Assess your abilities
By Richard Hansen
Those of us who have lived in the Valley of the Sun for many years have come to recognize the names of many of the larger companies that manufacture their products here. These include companies such as Boeing, General Dynamics, Honeywell, Intel, Proctor and Gamble, and Snyder’s of Hanover. What many of us don’t realize is that smaller and less recognizable companies employ a majority of today’s manufacturing workforce. What these companies have in common, be they large or small, whether they manufacture computer chips or potato chips, is that they have many of the same needs when it comes to attracting a skilled manufacturing workforce.
In spite of what we read or hear, manufacturing is not going away or being exported to China. In fact, manufacturing in Greater Phoenix continues to expand and flourish. Given the area’s skilled workforce, great climate, low cost of doing business and proximity to the West Coast, South America and Pacific Rim markets, the Valley remains an attractive place for technology-based manufacturers to locate.
A key to the long-term growth and success of the region’s manufacturing industry has been our ability to provide a skilled and capable workforce. These are jobs that provide a strong boost to the region’s economy, paying 140 to 240 percent or more above the regional average wage. What’s more, many additional career opportunities are available for those who wish to advance.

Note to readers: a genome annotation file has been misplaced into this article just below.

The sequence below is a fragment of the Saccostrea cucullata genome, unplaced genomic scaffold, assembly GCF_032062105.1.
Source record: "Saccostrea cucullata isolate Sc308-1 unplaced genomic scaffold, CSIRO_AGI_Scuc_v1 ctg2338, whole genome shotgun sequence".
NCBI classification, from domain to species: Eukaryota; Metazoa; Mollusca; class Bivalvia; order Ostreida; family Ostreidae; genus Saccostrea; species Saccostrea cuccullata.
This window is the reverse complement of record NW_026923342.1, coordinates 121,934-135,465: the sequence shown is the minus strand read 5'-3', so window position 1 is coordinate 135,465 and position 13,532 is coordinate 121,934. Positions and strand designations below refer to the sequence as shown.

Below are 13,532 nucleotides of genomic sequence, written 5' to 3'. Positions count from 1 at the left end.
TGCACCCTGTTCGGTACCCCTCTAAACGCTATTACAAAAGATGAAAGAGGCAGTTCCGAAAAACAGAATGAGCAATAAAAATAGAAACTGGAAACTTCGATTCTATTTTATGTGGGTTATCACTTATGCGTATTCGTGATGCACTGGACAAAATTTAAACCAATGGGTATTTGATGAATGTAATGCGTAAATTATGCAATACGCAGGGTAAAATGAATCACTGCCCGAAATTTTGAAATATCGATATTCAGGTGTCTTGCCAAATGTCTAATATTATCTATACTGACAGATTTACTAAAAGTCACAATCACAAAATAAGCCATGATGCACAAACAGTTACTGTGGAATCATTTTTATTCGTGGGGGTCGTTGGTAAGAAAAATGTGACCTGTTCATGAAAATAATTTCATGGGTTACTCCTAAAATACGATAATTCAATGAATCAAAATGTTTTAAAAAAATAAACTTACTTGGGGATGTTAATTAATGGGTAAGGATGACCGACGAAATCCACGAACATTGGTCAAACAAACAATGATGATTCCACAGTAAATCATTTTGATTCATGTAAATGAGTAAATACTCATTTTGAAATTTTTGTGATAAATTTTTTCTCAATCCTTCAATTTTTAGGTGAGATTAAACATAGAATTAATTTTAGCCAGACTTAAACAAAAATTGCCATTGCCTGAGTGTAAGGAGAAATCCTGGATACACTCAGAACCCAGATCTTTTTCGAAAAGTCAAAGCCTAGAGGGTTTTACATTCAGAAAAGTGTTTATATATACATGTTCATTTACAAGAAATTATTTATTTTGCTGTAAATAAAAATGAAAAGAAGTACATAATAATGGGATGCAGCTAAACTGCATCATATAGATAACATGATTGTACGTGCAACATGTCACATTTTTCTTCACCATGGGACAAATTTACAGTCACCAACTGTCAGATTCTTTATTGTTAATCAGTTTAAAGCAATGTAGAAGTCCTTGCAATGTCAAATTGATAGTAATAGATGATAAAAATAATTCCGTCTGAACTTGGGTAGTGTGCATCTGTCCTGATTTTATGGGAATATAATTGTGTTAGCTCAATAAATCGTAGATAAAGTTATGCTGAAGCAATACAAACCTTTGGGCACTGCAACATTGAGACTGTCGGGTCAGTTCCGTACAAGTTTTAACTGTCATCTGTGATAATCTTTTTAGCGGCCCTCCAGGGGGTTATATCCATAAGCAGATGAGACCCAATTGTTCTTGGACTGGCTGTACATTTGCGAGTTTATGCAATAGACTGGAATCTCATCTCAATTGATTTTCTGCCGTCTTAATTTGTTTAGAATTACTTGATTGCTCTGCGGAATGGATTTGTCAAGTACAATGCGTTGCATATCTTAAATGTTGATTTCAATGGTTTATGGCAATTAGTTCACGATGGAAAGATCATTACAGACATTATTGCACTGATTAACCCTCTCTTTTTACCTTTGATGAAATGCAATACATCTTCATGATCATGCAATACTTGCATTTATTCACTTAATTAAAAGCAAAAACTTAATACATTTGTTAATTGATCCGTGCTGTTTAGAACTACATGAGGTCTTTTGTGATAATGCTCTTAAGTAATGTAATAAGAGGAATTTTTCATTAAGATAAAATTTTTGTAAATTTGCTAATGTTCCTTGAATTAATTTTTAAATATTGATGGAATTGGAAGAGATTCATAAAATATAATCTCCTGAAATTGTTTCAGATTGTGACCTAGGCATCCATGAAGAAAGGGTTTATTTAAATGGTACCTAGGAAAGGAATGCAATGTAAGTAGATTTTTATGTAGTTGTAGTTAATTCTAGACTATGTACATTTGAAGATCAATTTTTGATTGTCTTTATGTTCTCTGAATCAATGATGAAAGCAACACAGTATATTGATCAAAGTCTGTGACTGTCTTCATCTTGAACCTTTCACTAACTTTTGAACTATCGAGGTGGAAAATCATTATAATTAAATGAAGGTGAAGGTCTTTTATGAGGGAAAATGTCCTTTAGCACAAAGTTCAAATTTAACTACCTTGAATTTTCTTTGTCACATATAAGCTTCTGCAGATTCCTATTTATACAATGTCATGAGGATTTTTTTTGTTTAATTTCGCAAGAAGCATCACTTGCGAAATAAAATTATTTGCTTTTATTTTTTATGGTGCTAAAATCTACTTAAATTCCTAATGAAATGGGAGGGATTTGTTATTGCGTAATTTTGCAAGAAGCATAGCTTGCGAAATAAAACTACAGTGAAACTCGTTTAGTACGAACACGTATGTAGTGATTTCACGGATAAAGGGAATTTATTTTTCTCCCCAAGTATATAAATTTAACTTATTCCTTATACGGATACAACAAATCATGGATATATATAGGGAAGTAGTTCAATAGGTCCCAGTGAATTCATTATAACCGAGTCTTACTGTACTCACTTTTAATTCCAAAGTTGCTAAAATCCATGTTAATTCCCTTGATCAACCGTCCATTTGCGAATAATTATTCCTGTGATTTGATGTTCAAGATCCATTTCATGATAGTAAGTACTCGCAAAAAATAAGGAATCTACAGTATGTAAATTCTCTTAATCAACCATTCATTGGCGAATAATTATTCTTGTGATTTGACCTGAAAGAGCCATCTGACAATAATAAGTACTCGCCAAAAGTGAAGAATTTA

It’s not surprising, then, that I am often asked the following questions: How do I get started? How do I show employers that I have the necessary skill? Well, the answer can, in part, be found in President Obama’s support of a national manufacturing Skill Certification System. As a community college employee, I know that unless a prospective employer knows exactly what is taught in a community college class, they won’t have any idea how much a student knows, regardless of the grade that student receives. The National Association of Manufacturers (NAM) Endorsed Skill Certification System helps us solve that dilemma.
The skills certification system is not necessarily about education. Rather, it is about the collective skills or competencies that come from experience, training, education and knowledge. Each of the certification components included in this system has a method, many times called an assessment, for determining how well the student really knows and understands the required skills. What makes this certification system so valuable is that employers in the industry have said what skills are important to them and how those skills can be assessed. Given that these skill certifications have been agreed to by companies across the country, they are said to be “portable,” which means that prospective employers would know exactly what skills have been mastered with that certification, regardless of where it was obtained.
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